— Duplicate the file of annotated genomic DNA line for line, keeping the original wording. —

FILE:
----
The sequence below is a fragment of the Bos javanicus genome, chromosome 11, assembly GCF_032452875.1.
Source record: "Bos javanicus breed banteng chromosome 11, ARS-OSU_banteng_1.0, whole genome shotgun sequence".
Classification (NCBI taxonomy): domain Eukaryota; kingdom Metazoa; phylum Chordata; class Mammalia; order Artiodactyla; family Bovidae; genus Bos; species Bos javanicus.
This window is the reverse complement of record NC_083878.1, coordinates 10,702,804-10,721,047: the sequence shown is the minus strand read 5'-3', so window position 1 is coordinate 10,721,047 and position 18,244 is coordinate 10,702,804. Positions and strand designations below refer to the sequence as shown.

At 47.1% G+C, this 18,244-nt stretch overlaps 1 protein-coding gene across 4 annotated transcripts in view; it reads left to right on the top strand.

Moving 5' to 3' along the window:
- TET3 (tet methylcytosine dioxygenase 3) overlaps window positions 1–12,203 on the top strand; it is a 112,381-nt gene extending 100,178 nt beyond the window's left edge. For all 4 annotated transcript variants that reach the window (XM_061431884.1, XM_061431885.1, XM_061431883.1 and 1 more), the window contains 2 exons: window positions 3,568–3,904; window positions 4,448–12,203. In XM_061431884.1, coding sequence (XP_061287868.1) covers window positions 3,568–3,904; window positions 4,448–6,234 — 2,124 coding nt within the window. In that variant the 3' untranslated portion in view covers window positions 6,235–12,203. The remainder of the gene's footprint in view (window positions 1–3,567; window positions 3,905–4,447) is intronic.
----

The sequence below is a fragment of the Bos javanicus genome, chromosome 11, assembly GCF_032452875.1.
Source record: "Bos javanicus breed banteng chromosome 11, ARS-OSU_banteng_1.0, whole genome shotgun sequence".
Classification (NCBI taxonomy): domain Eukaryota; kingdom Metazoa; phylum Chordata; class Mammalia; order Artiodactyla; family Bovidae; genus Bos; species Bos javanicus.
This window is the reverse complement of record NC_083878.1, coordinates 10,702,804-10,721,047: the sequence shown is the minus strand read 5'-3', so window position 1 is coordinate 10,721,047 and position 18,244 is coordinate 10,702,804. Positions and strand designations below refer to the sequence as shown.

At 47.1% G+C, this 18,244-nt stretch overlaps 1 protein-coding gene across 4 annotated transcripts in view; it reads left to right on the top strand.

Moving 5' to 3' along the window:
- TET3 (tet methylcytosine dioxygenase 3) overlaps window positions 1–12,203 on the top strand; it is a 112,381-nt gene extending 100,178 nt beyond the window's left edge. For all 4 annotated transcript variants that reach the window (XM_061431884.1, XM_061431885.1, XM_061431883.1 and 1 more), the window contains 2 exons: window positions 3,568–3,904; window positions 4,448–12,203. In XM_061431884.1, coding sequence (XP_061287868.1) covers window positions 3,568–3,904; window positions 4,448–6,234 — 2,124 coding nt within the window. In that variant the 3' untranslated portion in view covers window positions 6,235–12,203. The remainder of the gene's footprint in view (window positions 1–3,567; window positions 3,905–4,447) is intronic.